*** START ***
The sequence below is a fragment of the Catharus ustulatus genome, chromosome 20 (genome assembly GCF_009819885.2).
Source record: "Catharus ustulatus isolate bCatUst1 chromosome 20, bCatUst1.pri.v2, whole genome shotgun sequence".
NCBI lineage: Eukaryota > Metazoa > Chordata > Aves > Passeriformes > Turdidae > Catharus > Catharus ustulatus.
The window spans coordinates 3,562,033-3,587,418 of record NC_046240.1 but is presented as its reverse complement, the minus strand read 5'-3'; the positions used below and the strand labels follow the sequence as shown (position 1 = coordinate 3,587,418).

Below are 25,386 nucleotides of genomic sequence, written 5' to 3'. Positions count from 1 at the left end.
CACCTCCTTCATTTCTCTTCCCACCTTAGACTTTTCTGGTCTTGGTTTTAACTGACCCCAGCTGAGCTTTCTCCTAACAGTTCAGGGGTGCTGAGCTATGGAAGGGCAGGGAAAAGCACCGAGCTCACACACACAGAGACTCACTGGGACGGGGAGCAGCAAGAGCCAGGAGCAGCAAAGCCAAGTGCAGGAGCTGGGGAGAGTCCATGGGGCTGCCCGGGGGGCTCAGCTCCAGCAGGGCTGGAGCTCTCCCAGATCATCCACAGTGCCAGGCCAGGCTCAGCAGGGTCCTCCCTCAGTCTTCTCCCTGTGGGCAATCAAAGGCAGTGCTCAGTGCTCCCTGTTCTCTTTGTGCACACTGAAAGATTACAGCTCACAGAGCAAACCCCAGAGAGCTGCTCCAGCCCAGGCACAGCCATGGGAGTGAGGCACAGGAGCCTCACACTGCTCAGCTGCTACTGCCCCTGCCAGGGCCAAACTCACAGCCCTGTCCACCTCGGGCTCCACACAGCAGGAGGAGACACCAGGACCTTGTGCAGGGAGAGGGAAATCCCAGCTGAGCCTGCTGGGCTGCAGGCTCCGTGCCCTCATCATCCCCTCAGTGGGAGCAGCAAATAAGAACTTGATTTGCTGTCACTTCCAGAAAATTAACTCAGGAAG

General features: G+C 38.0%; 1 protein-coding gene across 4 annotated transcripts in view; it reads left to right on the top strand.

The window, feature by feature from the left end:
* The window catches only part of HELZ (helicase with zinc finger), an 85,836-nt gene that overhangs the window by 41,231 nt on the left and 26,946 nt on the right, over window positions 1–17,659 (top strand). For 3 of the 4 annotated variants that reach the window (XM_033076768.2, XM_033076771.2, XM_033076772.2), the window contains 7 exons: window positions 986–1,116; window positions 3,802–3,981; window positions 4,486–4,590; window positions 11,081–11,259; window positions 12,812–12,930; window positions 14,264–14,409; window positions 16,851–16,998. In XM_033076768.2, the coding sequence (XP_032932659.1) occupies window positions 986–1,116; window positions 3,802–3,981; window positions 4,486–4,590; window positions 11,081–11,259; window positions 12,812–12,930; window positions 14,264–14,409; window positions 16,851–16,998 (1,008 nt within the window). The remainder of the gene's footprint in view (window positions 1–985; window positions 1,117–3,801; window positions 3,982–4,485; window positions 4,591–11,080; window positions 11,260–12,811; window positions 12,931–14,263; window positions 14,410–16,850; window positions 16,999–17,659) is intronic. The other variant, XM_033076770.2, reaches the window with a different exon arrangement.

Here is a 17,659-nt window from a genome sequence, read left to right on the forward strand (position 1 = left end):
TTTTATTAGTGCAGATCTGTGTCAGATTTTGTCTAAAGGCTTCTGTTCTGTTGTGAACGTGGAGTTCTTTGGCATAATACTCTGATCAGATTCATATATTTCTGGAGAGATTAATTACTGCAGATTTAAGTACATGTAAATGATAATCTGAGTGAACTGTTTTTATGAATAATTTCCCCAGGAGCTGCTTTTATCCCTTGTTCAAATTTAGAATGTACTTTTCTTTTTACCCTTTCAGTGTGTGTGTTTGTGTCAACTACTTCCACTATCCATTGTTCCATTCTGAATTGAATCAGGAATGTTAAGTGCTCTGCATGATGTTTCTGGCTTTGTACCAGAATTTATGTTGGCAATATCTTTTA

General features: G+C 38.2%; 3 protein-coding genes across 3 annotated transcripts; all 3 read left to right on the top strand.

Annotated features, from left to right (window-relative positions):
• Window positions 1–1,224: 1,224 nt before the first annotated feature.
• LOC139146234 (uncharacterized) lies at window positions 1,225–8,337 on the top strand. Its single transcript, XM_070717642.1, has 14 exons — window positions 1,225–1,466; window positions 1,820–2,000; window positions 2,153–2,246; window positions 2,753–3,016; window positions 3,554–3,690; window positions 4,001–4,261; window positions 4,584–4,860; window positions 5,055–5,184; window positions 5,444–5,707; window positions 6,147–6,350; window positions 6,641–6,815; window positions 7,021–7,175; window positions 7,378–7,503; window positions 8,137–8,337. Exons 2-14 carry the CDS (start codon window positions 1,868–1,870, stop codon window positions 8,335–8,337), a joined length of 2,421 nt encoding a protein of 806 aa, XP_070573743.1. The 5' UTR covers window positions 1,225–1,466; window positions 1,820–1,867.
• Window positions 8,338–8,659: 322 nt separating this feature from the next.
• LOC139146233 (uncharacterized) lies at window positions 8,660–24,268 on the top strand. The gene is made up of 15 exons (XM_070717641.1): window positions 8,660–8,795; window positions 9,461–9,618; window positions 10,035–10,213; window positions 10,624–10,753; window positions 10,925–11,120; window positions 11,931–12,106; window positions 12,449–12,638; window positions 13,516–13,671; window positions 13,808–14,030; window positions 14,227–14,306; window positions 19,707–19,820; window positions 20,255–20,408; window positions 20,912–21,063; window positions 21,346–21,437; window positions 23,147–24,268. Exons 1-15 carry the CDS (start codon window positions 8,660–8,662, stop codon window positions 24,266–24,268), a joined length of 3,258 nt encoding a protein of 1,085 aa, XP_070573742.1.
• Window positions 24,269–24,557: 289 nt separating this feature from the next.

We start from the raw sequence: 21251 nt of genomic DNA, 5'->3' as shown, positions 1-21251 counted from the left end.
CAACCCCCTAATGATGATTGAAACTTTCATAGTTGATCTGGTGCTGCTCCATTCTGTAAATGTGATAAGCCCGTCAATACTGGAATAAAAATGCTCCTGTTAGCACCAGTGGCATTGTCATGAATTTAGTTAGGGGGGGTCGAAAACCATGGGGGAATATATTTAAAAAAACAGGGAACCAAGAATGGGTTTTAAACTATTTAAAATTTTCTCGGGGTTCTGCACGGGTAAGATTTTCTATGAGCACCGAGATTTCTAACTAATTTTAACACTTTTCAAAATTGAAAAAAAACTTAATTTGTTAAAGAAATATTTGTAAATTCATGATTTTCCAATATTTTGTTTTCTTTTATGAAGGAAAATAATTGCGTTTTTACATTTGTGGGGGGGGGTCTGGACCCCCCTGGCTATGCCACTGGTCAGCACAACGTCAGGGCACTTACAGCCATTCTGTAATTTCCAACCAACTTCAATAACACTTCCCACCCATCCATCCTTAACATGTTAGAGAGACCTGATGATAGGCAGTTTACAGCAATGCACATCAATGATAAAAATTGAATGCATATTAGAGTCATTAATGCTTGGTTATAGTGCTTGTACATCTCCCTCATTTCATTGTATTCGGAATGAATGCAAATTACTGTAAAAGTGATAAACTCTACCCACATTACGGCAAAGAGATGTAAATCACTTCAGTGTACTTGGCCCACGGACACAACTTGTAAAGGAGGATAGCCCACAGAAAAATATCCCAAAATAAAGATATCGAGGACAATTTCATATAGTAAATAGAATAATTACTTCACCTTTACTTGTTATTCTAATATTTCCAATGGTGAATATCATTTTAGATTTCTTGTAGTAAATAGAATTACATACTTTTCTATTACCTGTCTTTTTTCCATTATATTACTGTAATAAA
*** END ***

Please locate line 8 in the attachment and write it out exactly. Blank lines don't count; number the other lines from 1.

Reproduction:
The window, feature by feature from the left end: